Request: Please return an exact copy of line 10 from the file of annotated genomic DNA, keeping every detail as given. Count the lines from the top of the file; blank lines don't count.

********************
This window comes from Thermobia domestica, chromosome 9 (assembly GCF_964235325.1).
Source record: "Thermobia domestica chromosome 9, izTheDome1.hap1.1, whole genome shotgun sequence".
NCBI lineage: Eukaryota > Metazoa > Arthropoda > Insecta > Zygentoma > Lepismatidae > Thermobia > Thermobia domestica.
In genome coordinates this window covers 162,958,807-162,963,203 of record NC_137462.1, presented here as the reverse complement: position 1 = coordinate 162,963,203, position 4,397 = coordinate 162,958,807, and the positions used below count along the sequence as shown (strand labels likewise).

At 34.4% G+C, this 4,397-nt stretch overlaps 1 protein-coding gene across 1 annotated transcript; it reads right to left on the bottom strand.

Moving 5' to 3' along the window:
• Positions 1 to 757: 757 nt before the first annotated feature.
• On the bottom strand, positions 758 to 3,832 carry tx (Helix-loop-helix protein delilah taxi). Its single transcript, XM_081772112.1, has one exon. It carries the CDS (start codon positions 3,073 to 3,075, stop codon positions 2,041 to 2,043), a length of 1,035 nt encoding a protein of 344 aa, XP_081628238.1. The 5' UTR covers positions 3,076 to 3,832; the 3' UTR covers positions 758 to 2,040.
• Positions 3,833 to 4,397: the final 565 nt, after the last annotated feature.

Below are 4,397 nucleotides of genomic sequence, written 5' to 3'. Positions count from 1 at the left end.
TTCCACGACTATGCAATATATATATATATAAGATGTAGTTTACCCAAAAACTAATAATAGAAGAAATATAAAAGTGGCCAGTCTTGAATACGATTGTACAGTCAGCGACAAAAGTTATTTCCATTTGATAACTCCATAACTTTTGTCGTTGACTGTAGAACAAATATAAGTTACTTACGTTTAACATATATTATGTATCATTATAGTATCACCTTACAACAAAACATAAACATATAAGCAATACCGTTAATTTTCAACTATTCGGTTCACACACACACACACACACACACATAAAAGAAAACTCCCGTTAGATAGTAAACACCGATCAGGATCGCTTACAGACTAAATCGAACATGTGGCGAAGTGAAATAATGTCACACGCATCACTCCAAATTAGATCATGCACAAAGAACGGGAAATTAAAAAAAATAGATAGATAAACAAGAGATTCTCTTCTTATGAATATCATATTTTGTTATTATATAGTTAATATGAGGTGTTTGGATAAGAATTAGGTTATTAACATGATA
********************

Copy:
Below are 4,397 nucleotides of genomic sequence, written 5' to 3'. Positions count from 1 at the left end.